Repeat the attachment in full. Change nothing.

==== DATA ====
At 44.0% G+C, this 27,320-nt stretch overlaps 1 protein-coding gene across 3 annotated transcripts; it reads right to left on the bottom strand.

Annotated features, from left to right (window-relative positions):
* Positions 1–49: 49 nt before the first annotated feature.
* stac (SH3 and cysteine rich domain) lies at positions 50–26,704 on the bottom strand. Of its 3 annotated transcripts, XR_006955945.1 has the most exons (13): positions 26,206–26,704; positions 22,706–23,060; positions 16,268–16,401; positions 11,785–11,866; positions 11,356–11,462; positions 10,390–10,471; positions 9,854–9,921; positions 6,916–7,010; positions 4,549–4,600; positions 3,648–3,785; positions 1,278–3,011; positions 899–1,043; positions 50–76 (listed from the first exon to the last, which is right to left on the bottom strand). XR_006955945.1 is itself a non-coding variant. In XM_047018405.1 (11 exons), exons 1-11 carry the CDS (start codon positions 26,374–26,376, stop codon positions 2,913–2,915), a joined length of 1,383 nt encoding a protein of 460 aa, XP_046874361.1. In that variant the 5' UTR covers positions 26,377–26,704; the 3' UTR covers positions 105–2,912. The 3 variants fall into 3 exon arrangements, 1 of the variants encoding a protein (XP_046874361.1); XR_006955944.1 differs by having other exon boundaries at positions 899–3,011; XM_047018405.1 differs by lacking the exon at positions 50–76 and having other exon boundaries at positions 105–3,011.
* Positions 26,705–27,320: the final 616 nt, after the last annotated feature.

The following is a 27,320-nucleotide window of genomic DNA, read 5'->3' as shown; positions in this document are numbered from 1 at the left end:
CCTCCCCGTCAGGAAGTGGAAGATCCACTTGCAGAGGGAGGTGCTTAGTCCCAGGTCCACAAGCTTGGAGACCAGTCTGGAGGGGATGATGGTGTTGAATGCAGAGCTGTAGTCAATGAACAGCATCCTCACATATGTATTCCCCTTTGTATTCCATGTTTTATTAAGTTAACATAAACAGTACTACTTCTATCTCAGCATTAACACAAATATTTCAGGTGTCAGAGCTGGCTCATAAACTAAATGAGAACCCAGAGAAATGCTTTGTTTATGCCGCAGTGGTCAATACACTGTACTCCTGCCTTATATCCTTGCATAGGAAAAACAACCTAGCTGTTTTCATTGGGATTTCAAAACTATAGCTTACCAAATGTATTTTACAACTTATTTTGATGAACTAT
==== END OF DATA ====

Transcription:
At 44.0% G+C, this 27,320-nt stretch overlaps 1 protein-coding gene across 3 annotated transcripts; it reads right to left on the bottom strand.

Annotated features, from left to right (window-relative positions):
* Positions 1–49: 49 nt before the first annotated feature.
* stac (SH3 and cysteine rich domain) lies at positions 50–26,704 on the bottom strand. Of its 3 annotated transcripts, XR_006955945.1 has the most exons (13): positions 26,206–26,704; positions 22,706–23,060; positions 16,268–16,401; positions 11,785–11,866; positions 11,356–11,462; positions 10,390–10,471; positions 9,854–9,921; positions 6,916–7,010; positions 4,549–4,600; positions 3,648–3,785; positions 1,278–3,011; positions 899–1,043; positions 50–76 (listed from the first exon to the last, which is right to left on the bottom strand). XR_006955945.1 is itself a non-coding variant. In XM_047018405.1 (11 exons), exons 1-11 carry the CDS (start codon positions 26,374–26,376, stop codon positions 2,913–2,915), a joined length of 1,383 nt encoding a protein of 460 aa, XP_046874361.1. In that variant the 5' UTR covers positions 26,377–26,704; the 3' UTR covers positions 105–2,912. The 3 variants fall into 3 exon arrangements, 1 of the variants encoding a protein (XP_046874361.1); XR_006955944.1 differs by having other exon boundaries at positions 899–3,011; XM_047018405.1 differs by lacking the exon at positions 50–76 and having other exon boundaries at positions 105–3,011.
* Positions 26,705–27,320: the final 616 nt, after the last annotated feature.

The following is a 27,320-nucleotide window of genomic DNA, read 5'->3' as shown; positions in this document are numbered from 1 at the left end:
CCTCCCCGTCAGGAAGTGGAAGATCCACTTGCAGAGGGAGGTGCTTAGTCCCAGGTCCACAAGCTTGGAGACCAGTCTGGAGGGGATGATGGTGTTGAATGCAGAGCTGTAGTCAATGAACAGCATCCTCACATATGTATTCCCCTTTGTATTCCATGTTTTATTAAGTTAACATAAACAGTACTACTTCTATCTCAGCATTAACACAAATATTTCAGGTGTCAGAGCTGGCTCATAAACTAAATGAGAACCCAGAGAAATGCTTTGTTTATGCCGCAGTGGTCAATACACTGTACTCCTGCCTTATATCCTTGCATAGGAAAAACAACCTAGCTGTTTTCATTGGGATTTCAAAACTATAGCTTACCAAATGTATTTTACAACTTATTTTGATGAACTAT